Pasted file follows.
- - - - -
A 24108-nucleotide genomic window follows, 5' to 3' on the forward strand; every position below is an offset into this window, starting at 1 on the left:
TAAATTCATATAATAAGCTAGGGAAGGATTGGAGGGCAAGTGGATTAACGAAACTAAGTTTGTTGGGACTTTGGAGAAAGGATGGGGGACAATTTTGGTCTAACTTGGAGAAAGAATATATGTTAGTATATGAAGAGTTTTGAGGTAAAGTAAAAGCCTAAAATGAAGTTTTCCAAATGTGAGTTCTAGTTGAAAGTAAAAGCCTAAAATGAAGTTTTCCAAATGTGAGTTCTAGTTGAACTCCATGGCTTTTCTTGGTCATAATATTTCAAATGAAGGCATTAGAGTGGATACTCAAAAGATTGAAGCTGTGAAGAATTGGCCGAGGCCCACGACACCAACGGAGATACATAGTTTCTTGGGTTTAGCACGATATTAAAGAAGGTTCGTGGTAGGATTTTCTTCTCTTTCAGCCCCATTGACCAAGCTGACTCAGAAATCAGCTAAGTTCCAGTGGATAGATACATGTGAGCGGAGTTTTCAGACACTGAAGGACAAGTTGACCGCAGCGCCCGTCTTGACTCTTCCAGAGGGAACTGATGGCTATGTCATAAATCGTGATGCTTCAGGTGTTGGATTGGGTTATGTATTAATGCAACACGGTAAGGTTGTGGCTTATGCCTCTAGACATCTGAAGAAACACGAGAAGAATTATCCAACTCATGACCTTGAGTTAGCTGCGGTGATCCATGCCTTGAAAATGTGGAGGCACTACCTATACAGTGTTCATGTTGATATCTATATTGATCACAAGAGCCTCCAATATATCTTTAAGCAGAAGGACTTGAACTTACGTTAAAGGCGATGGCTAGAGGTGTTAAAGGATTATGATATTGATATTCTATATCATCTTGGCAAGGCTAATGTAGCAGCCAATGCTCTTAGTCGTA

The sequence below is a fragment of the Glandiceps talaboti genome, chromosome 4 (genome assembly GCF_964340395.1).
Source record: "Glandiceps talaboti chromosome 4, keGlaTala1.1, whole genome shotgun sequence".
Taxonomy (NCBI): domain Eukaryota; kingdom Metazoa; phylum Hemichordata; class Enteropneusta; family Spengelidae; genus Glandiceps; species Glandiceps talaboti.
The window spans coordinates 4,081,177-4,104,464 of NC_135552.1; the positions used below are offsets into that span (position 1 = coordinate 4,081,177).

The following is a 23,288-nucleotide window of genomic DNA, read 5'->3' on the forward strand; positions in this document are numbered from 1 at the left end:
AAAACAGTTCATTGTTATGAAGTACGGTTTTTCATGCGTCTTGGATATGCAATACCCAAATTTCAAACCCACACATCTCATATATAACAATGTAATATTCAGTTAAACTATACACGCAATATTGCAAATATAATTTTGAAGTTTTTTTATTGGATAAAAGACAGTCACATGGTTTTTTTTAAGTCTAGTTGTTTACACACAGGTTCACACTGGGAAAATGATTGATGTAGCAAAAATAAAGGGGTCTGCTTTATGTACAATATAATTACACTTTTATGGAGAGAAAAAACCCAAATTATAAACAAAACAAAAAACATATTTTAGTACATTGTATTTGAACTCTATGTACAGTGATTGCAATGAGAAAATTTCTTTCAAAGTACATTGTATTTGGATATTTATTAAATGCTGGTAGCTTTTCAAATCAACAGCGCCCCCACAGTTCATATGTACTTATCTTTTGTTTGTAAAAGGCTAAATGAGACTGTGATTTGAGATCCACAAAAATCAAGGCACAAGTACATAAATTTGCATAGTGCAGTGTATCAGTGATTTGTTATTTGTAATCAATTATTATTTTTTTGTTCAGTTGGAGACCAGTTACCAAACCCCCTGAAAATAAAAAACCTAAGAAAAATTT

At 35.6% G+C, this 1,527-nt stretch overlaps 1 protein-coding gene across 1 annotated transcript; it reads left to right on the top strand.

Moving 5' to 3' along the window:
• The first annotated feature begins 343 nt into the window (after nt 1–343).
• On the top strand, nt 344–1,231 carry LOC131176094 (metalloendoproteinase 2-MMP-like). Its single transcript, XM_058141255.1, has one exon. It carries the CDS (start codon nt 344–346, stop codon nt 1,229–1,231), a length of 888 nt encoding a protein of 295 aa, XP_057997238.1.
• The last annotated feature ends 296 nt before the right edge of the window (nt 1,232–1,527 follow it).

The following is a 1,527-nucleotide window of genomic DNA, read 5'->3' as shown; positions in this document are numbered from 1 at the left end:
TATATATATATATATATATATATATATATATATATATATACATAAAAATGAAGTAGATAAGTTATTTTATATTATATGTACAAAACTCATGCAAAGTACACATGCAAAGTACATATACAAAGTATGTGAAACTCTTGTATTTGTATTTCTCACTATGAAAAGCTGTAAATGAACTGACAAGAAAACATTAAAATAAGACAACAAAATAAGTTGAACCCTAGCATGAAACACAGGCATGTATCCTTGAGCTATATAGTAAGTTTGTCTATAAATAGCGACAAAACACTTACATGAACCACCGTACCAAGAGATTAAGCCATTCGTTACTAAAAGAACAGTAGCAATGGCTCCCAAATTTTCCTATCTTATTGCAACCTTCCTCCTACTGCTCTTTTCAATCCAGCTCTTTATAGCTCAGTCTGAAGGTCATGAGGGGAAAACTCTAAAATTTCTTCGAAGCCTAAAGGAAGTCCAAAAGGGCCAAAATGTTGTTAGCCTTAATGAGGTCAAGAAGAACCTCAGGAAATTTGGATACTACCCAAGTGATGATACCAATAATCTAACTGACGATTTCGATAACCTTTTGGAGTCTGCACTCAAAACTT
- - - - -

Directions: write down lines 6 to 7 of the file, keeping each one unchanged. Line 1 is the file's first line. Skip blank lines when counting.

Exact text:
The window spans coordinates 4,081,177-4,104,464 of NC_135552.1; the positions used below are offsets into that span (position 1 = coordinate 4,081,177).

The following is a 23,288-nucleotide window of genomic DNA, read 5'->3' on the forward strand; positions in this document are numbered from 1 at the left end: